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Genetic Risk Score Helps to Predict Future Major Cardiac Events in Type 2 Diabetes Patients

NEW YORK (GenomeWeb) – An international team of researchers has developed a genetic risk score that significantly improves the ability of clinicians to predict future major coronary artery disease events (MCE) in type 2 diabetes patients.

As they reported this week in the journal Diabetes Care, the researchers set out to evaluate whether the increasing number of published genetic loci for coronary artery disease (CAD) identified in the general population could be used to predict the risk of MCE among patients with type 2 diabetes, who are at high cardiovascular risk.

The risk of CAD is between two and five times higher in patients with type 2 diabetes than in the general population, making CAD the most common long-term complication of type 2 diabetes, the researchers noted.

They calculated a weighted genetic risk score (GRS) derived from 204 variants representative of the 160 CAD loci identified in the general population as of December 2017 in 5,360 and 1,931 participants of European ancestry in the Action to Control Cardiovascular Risk in Diabetes (ACCORD) and Outcome Reduction With Initial Glargine Intervention (ORIGIN) studies, respectively.

The ACCORD trial was aimed at evaluating whether intensive treatments targeting hyperglycemia, elevated blood pressure, and dyslipidemia could reduce the risk of major adverse cardiovascular events among patients with high-risk type 2 diabetes. The ORIGIN trial investigated the effect of titrated basal insulin versus standard care and of n-3 fatty acid supplements versus placebo on the occurrence of major cardiovascular events among 12,537 participants with impaired fasting glucose, impaired glucose tolerance or type 2 diabetes, and high cardiovascular risk.

For ACCORD, 67 of the 204 SNPs considered in the study were genotyped and the remaining 137 imputed at high quality. For ORIGIN, 64 of the 204 SNPs were genotyped and 138 were imputed at high quality. The researchers then derived a weighted GRS from the genotypes by adding the numbers of risk alleles at each variant after weighing them for the effect magnitudes reported for each variant in the literature. They then assessed the association between GRS and MCE using Cox proportional hazards regression.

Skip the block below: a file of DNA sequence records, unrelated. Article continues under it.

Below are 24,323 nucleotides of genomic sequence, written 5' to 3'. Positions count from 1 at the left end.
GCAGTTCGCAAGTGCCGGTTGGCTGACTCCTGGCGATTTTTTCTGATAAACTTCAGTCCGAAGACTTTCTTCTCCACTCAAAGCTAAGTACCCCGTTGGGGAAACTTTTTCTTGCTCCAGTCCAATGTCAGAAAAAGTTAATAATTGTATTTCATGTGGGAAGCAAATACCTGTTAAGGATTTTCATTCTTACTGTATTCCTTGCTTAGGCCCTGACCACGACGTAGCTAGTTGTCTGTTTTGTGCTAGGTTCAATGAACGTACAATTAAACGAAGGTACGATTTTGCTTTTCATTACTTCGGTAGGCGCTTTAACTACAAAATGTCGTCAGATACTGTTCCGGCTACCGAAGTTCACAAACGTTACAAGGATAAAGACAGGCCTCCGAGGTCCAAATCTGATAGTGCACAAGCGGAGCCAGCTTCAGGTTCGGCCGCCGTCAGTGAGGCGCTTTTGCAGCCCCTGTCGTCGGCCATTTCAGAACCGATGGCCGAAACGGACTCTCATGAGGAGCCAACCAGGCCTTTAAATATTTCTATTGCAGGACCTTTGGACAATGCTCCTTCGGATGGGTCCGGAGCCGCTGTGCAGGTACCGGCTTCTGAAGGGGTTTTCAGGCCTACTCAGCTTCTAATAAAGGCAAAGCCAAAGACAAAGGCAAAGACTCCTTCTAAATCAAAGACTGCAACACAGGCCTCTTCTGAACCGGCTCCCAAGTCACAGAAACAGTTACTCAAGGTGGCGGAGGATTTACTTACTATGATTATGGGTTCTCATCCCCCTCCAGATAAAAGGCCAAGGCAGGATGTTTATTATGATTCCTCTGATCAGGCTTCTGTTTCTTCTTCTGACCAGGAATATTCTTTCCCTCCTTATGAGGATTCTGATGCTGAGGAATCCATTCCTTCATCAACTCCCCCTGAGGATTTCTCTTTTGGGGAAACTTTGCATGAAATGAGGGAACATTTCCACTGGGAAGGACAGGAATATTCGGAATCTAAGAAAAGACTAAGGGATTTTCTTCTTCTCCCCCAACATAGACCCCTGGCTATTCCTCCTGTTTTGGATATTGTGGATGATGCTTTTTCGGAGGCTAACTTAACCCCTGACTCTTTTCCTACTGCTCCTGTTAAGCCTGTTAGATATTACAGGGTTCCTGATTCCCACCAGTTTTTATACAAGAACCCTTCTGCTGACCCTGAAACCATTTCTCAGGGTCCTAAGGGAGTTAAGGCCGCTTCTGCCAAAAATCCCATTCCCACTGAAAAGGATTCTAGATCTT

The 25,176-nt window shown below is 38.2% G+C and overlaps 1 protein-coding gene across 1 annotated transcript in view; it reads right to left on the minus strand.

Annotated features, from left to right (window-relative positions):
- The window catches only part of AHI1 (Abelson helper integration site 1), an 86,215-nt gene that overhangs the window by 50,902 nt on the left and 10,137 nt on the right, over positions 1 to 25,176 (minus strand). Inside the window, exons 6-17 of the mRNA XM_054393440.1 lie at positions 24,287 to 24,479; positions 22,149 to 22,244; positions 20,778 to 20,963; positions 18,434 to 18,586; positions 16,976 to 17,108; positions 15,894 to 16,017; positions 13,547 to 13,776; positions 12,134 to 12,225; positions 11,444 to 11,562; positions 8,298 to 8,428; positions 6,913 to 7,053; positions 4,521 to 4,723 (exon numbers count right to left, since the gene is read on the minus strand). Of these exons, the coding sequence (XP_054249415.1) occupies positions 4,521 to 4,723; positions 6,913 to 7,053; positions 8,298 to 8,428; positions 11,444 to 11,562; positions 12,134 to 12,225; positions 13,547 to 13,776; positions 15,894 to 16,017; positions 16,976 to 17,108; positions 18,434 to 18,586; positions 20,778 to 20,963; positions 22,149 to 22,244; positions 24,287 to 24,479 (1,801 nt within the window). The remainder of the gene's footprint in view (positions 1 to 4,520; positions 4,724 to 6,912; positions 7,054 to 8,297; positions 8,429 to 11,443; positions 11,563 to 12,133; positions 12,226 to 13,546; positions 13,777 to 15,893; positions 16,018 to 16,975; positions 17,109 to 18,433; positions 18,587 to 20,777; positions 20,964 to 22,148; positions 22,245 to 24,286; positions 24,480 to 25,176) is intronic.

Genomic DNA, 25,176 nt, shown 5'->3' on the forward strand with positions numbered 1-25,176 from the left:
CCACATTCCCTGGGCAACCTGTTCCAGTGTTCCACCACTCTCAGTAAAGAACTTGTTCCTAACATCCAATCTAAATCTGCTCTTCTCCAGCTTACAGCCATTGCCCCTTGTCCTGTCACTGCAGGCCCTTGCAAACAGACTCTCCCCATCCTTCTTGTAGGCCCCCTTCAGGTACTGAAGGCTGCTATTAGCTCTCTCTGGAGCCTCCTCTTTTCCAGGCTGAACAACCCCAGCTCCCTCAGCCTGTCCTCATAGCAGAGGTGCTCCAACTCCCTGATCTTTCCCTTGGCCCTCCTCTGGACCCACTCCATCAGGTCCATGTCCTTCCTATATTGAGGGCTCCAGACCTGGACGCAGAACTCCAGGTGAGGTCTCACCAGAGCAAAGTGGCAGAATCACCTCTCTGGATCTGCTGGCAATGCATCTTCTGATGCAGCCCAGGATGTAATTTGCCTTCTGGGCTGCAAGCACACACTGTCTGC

The researchers found that the GRS was associated with MCE risk in both the ACCORD and ORIGIN cohorts, and that this association was independent from the medical interventions tested in the trials and persisted after adjustment for classic cardiovascular risk predictors. Further, adding the GRS to clinical predictors improved incident MCE risk classification, and the performance of the researchers' GRS was superior to that of GRS based on the smaller number of CAD loci available in previous years.

"When combined into a GRS, CAD loci identified in the general population are associated with CAD also in type 2 diabetes. This GRS provides a significant improvement in the ability to correctly predict future MCE, which may increase further with the discovery of new CAD loci," the authors wrote.

A total of 675 participants enrolled in the ACCORD study suffered one or more MCE over a median follow-up of 4.7 years. The GRS was significantly associated with the risk of experiencing one of these MCE, the team noted, adding that these results were then replicated in the ORIGIN cohort.

"In this study, we found that a GRS capturing the information provided by all the CAD loci identified to date in the general population was strongly associated with the prevalence and incidence of CAD also among subjects with type 2 diabetes. This association was independent of classical clinical cardiovascular risk factors, family history of cardiovascular disease, previous history of CAD, and duration of diabetes and did not influence the effectiveness of interventions aimed at decreasing cardiovascular morbidity such as intensive glycemic and blood pressure control and lipid-lowering treatment with fenofibrate," the authors concluded.

They also noted that while clinical risk factors still outperformed the GRS as predictors of incident MCE, the addition of the GRS to a clinical prediction model provided a modest but significant improvement in discriminating participants who developed events from those who did not. "Such improvement depended on the number of loci captured by the GRS, with the most updated list of CAD loci clearly outperforming GRS based on the smaller number of CAD loci available in previous years," they added.